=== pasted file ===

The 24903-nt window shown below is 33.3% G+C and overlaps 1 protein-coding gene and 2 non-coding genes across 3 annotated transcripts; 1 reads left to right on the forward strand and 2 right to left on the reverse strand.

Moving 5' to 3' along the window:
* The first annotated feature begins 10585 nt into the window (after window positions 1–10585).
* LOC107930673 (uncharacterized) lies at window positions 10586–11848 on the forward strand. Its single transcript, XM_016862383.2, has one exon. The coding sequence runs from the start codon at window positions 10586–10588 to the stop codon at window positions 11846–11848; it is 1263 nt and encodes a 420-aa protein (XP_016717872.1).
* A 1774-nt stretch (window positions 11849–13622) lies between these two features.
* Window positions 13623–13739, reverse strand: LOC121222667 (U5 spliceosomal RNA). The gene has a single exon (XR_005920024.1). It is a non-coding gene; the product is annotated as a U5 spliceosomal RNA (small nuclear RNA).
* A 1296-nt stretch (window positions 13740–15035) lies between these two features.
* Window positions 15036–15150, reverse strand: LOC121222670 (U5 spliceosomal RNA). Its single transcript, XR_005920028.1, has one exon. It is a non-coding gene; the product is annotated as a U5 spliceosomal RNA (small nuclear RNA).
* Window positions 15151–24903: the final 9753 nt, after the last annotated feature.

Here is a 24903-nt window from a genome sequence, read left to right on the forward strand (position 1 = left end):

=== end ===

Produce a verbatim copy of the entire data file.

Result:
The 24903-nt window shown below is 33.3% G+C and overlaps 1 protein-coding gene and 2 non-coding genes across 3 annotated transcripts; 1 reads left to right on the forward strand and 2 right to left on the reverse strand.

Moving 5' to 3' along the window:
* The first annotated feature begins 10585 nt into the window (after window positions 1–10585).
* LOC107930673 (uncharacterized) lies at window positions 10586–11848 on the forward strand. Its single transcript, XM_016862383.2, has one exon. The coding sequence runs from the start codon at window positions 10586–10588 to the stop codon at window positions 11846–11848; it is 1263 nt and encodes a 420-aa protein (XP_016717872.1).
* A 1774-nt stretch (window positions 11849–13622) lies between these two features.
* Window positions 13623–13739, reverse strand: LOC121222667 (U5 spliceosomal RNA). The gene has a single exon (XR_005920024.1). It is a non-coding gene; the product is annotated as a U5 spliceosomal RNA (small nuclear RNA).
* A 1296-nt stretch (window positions 13740–15035) lies between these two features.
* Window positions 15036–15150, reverse strand: LOC121222670 (U5 spliceosomal RNA). Its single transcript, XR_005920028.1, has one exon. It is a non-coding gene; the product is annotated as a U5 spliceosomal RNA (small nuclear RNA).
* Window positions 15151–24903: the final 9753 nt, after the last annotated feature.

Here is a 24903-nt window from a genome sequence, read left to right on the forward strand (position 1 = left end):